Motivation Statisticians have complained to me at national meetings that biologists should be prevented from attempting serious statistical analyses because they often misapply procedures and misinterpret outcomes. This view, however, is unproductive. The biologist, in the ideal, is the best possible analyst of biological data because she is knowledgeable about the system to which inferences are being made.


The premise of the book is that solid statistical foundations lead to the correct application of procedures, a clear understanding of analyses, and valid inferences concerning phenomena. In my opinion this requires both an exposure to the underlying tenets of science and a consideration of foundational mathematics. This is a departure from classic biometric texts, which discuss applications without underpinnings.


Approach My approach is to encourage students to construct their own sense of what is being learned using the R computational environment. Unlike commercial statistical software R does not hide its algorithms in black boxes. Instead, complex procedures can be viewed step by step to demonstrate how results, shown in textbooks, are obtained.  In addition, the superb graphical capabilities of R allow interactive demonstrations to aid in comprehension.  A companion package to this book called asbio has been created specifically for this purpose.


A link to the classroom-tested document "Introduction to R" and code for all figures in the text are provided here (see left panel).


Errors In the 1st printing a frustrating reversal of the conditionality of P-values occurs on pages 90 and 199 although it is stated correctly elsewhere. The true conditionality is P(data|H0).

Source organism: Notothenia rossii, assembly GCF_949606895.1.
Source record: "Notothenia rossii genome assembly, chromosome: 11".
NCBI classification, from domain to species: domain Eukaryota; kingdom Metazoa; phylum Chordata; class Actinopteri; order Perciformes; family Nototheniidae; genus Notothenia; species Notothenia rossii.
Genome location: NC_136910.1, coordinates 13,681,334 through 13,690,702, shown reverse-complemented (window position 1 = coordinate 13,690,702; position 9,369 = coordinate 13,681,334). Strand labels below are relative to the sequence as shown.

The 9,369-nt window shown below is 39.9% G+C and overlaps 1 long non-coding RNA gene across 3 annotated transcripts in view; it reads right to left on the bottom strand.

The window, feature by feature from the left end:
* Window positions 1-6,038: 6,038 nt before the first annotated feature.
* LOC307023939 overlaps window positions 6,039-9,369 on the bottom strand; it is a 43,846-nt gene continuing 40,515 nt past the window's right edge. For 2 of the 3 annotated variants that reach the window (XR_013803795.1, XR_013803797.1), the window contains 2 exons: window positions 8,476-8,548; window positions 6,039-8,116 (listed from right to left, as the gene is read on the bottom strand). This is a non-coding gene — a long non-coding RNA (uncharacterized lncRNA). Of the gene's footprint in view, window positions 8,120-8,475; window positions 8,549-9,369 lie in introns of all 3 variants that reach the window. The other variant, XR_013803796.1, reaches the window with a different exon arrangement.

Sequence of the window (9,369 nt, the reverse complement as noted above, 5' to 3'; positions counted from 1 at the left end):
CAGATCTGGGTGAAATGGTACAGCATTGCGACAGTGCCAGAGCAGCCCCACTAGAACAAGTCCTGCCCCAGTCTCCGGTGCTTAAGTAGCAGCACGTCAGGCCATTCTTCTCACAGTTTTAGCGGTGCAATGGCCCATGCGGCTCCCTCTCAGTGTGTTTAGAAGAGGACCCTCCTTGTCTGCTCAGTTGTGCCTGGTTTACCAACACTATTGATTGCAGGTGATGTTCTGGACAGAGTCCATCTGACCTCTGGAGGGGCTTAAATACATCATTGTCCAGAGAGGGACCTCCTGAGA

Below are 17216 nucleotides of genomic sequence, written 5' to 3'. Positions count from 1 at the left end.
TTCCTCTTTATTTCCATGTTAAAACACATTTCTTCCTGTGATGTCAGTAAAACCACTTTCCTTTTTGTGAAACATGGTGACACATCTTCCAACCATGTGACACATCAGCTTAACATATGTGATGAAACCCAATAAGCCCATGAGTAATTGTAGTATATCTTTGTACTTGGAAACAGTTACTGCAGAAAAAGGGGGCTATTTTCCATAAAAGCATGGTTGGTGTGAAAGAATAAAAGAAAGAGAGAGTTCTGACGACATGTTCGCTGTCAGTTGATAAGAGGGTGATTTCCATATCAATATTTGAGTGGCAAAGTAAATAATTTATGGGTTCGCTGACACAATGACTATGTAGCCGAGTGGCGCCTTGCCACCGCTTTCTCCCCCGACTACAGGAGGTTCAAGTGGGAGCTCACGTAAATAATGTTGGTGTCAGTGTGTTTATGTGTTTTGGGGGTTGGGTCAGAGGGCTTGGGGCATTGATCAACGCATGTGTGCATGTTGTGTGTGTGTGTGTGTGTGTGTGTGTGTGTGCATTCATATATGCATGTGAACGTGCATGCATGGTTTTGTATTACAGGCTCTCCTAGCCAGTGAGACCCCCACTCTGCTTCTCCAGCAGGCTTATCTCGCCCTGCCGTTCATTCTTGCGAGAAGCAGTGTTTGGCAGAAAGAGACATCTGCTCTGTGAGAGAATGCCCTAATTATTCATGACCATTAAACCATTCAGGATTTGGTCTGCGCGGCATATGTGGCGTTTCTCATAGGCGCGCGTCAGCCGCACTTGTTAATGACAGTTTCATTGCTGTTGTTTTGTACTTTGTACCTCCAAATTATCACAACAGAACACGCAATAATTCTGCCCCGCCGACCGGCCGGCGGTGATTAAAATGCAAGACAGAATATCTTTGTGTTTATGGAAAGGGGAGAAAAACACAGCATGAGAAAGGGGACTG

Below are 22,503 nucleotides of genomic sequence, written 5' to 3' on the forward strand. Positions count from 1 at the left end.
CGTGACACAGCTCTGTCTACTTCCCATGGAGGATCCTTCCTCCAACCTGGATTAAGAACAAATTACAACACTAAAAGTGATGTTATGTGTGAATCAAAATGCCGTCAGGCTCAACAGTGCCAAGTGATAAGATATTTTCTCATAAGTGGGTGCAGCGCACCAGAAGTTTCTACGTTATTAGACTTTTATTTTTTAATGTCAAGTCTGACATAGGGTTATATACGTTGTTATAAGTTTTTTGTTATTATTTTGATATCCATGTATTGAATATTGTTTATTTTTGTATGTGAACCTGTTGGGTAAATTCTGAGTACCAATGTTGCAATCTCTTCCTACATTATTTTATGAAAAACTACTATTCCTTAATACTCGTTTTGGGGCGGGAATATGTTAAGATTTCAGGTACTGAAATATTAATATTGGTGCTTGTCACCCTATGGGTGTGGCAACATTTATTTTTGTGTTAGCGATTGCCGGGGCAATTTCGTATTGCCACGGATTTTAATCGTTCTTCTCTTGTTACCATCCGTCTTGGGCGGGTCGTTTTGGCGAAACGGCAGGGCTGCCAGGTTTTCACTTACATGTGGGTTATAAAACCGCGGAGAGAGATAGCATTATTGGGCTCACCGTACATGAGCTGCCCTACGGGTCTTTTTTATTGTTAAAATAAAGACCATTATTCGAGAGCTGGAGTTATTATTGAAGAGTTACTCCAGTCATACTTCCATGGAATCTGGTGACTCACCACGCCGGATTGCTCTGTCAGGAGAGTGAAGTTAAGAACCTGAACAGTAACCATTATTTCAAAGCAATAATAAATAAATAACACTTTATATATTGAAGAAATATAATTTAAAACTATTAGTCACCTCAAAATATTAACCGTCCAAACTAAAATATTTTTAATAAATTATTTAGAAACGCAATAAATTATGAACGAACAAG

Also, in typesetting, "equal" and other signs have been removed from figure code in a number of places.


I apologize for these and other errors, and welcome the discovery of new errors. Please verify, however, that they are actually new by checking the errata.


Instructors and students should be aware that the errata includes corrections to exercises.


A second printing, published in the fall of 2015, corrects these and other errors.


Additional Teaching Materials Instructors who wish to receive worked answers to selected exercises from the textbook can contact me personally. Also availabe are extensive knitr-generated classroom slides for Chs. 1-11 and lists of test questions.




A novice to command line interfaces can install and load asbio, and access the central “point and click” book menu by typing just three commands into R:


Subsequent access to the menu during new work sessions requires only the last two commands.


MAC OS users

please use the newest version of R, and download the most recent version of XQuartz to allow implementation of tcltk GUIs in asbio.


Additionally, for asbio pulldown menu functionality, BWidget needs to be currently installed by MacOS users. This is fairly easy to do. First, find the Tcl search path using


strsplit(tclvalue('auto_path'), " ")[[1]]


Next, download the sources from BWidget and in a terminal run something like


tar xf bwidget-1.9.14.tar.gz
sudo mv bwidget-1.9.14 /usr/local/lib


substituting a location on the Tcl search path for /usr/local/lib if needed. (If no location on that search path is writeable, you will need to add one each time BWidget is to be used with tcltk::addTclPath().)